Like the first Secretary of Education, Shirley Hufstedler, DeVos has no professional experience in the field of education. What DeVos does have, is a plan to merge the U.S. Department of Education with the U.S. Department of Labor into a single Cabinet agency, the Department of Education and the Workforce (DEW), which bears an uncanny resemblance to the Jeb Bush education plan rolled out during his 2016 presidential campaign to reduce the Department of Education by 50%.

DeVos’s itinerary includes visits with education leaders and career and technical education programs in Chile and Argentina which is interesting considering the recent changes in administration in those two countries. Chile’s leadership has swung from leftist socialism and an overhaul of public education to conservatism. Among the outgoing president’s most controversial changes was her aggressive push to expand access to free higher education which has strained the national budget since the price of copper fell. Chile’s new president has a free-market agenda and a personal profile much like Trump. Argentina was one of the biggest economic actors in the Americas, until the disastrous administration of the socialist-Peronist government. Argentina’s economic planning has been a complete failure, yet, DeVos believes the U.S. has much to learn from countries that merge labor and education.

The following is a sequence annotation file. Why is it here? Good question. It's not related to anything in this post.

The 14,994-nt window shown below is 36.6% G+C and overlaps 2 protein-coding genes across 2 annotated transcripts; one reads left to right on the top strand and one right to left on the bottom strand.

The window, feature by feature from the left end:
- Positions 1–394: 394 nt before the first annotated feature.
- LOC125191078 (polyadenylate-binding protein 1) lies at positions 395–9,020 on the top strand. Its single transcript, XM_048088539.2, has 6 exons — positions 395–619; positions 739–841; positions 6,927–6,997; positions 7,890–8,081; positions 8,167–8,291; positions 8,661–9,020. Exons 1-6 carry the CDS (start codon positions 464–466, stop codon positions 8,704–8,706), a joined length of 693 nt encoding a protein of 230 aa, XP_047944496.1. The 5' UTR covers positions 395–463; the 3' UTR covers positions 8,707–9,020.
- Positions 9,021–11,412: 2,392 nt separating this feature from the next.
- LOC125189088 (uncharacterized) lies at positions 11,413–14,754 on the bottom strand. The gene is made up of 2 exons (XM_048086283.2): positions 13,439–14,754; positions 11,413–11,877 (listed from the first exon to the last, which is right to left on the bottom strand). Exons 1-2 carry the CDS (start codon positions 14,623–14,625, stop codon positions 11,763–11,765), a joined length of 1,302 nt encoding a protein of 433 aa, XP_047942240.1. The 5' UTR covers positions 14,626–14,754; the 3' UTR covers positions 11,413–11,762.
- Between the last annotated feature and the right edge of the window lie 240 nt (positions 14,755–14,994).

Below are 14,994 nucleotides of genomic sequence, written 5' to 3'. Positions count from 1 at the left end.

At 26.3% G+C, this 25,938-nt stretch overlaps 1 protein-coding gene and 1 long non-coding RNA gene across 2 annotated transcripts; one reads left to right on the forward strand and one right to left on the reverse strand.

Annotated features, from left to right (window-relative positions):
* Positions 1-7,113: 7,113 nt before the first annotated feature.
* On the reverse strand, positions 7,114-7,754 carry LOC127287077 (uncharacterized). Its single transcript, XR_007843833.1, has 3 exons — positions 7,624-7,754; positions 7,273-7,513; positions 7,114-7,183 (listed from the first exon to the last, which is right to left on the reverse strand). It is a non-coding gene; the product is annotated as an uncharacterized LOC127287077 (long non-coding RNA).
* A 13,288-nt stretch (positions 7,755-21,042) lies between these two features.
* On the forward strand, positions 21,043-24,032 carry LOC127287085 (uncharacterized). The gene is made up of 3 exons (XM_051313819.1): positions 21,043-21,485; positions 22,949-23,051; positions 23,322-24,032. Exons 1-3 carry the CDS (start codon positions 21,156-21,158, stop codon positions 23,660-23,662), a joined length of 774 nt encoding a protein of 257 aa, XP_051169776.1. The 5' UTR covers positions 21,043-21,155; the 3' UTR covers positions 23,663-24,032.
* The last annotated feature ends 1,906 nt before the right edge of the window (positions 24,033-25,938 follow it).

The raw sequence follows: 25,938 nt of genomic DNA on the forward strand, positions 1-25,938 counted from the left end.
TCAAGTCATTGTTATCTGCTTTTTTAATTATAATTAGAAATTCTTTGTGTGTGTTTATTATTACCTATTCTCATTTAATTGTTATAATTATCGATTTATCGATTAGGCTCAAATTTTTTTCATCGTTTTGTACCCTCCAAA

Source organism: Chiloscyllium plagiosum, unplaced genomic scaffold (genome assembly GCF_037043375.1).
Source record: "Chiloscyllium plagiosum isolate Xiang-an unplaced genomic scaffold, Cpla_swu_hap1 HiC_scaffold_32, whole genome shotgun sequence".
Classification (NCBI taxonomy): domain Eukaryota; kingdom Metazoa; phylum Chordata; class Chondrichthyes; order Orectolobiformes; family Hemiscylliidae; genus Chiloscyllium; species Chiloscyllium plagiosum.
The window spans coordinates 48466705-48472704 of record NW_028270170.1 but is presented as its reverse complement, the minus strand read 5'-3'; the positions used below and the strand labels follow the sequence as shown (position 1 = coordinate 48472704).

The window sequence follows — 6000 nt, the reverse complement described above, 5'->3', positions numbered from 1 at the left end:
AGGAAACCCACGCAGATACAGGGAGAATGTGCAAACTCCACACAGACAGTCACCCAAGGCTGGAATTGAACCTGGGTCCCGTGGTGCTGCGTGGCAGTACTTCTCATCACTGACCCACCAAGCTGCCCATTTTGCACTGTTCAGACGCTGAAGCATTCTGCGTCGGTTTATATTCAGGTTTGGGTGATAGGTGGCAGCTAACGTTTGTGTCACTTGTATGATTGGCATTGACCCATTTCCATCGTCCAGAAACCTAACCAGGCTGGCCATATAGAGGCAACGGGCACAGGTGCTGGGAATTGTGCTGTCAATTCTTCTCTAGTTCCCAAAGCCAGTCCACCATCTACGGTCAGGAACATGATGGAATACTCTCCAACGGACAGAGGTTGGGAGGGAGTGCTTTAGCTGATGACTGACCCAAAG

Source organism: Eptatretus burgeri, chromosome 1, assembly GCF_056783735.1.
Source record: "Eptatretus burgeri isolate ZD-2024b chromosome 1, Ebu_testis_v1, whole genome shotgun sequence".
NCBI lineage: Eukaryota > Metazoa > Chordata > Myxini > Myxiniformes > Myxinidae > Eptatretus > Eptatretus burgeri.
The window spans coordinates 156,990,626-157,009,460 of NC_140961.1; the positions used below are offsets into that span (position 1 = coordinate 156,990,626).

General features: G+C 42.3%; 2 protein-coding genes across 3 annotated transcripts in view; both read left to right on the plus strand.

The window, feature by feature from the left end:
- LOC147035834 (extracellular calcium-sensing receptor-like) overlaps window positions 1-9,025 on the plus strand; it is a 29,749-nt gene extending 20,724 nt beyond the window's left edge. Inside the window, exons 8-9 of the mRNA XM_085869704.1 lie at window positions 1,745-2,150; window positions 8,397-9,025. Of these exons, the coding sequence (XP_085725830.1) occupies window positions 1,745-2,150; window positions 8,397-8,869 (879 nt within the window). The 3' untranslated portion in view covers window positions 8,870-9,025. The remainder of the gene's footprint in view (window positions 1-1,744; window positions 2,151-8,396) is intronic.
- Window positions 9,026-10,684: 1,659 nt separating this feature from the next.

The U.S. Department of State notified UNESCO of our country’s decision to withdraw from UNESCO at the end of this year, Yet, Item 2 of the G-2O Education Ministers’ Declaration 2018 Preamble states, “In line with the United Nations 2030 Agenda, we affirm our commitment to ensuring inclusive and equitable quality education and promoting lifelong learning opportunities for all.” It appears that the U.S. Secretary of Education’s participation in the G20 Summit is a not-so-discrete way of circumventing the U.S. Secretary of State and continuing down the road of standardizing and nationalizing American education for the economy begun by Jeb’s father with America 2000 (which by the way, was released and promoted by then-Secretary of Education Lamar Alexander). Not good. The last thing the Trump Administration needs is Secretary of Education that undermines the goal of his administration to Make America Great Again. But the undermining of a populist president by a Bush-Alexander team is nothing new.